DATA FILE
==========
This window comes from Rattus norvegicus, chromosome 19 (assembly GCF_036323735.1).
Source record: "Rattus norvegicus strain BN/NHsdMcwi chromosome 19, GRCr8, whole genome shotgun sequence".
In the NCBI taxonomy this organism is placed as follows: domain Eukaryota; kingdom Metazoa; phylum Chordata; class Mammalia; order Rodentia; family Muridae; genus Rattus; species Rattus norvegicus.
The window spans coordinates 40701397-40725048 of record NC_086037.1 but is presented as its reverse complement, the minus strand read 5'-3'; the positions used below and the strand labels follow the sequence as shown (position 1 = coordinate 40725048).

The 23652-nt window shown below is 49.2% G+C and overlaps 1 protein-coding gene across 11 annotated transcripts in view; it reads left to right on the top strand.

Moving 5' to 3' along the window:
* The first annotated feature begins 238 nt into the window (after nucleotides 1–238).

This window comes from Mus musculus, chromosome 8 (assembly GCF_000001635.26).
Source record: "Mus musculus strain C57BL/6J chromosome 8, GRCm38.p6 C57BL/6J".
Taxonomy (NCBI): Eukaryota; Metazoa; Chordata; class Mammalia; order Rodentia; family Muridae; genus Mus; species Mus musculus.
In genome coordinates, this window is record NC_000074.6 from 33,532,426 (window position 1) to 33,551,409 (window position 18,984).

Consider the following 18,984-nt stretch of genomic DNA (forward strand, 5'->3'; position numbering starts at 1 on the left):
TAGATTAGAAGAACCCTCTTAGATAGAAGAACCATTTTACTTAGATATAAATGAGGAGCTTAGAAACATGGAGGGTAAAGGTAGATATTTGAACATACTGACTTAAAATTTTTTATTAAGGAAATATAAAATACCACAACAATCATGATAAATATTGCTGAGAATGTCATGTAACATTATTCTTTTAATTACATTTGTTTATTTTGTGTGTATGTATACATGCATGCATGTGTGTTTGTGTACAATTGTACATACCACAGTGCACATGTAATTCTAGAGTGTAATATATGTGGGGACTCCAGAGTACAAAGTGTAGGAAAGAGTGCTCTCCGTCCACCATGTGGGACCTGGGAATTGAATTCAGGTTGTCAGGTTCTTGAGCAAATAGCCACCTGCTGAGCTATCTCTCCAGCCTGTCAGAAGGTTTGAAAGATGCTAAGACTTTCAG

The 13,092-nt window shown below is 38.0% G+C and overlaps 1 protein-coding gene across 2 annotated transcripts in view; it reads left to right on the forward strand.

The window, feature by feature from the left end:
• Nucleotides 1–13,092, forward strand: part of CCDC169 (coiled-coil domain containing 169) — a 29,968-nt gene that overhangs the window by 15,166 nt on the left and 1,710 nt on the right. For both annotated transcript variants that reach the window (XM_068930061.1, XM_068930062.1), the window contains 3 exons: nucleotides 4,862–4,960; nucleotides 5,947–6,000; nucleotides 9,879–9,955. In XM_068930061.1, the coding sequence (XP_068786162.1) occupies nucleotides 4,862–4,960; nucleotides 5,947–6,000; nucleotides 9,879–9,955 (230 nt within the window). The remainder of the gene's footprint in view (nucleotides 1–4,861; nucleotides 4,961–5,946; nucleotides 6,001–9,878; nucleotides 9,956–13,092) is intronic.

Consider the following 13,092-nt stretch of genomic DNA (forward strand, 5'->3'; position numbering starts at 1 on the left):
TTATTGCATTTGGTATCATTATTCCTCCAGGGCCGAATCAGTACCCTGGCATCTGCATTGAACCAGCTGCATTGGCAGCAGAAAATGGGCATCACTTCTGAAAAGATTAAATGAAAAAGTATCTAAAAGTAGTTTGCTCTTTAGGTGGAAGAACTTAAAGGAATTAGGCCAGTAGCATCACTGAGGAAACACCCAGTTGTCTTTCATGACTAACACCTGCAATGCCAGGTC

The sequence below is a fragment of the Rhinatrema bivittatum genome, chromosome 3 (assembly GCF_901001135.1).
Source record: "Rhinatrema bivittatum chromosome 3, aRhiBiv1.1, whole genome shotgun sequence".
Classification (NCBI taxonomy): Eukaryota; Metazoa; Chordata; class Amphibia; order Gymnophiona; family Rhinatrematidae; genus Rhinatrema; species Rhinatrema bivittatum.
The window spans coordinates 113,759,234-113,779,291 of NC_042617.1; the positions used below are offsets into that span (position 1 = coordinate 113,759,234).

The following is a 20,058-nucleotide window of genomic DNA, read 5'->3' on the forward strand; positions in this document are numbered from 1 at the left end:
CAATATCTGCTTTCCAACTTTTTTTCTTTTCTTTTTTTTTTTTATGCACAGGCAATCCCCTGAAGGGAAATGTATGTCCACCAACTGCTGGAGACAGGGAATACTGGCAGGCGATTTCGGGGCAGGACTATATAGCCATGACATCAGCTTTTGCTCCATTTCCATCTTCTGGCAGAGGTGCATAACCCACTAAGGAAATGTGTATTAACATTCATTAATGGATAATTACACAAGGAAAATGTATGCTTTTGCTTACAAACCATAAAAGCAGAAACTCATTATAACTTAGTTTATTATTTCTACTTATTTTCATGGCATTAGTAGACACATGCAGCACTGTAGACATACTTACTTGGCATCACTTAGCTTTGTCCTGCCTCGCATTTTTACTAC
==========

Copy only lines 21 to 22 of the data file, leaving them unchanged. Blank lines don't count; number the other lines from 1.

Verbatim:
Classification (NCBI taxonomy): Eukaryota; Metazoa; Chordata; class Amphibia; order Gymnophiona; family Rhinatrematidae; genus Rhinatrema; species Rhinatrema bivittatum.
The window spans coordinates 113,759,234-113,779,291 of NC_042617.1; the positions used below are offsets into that span (position 1 = coordinate 113,759,234).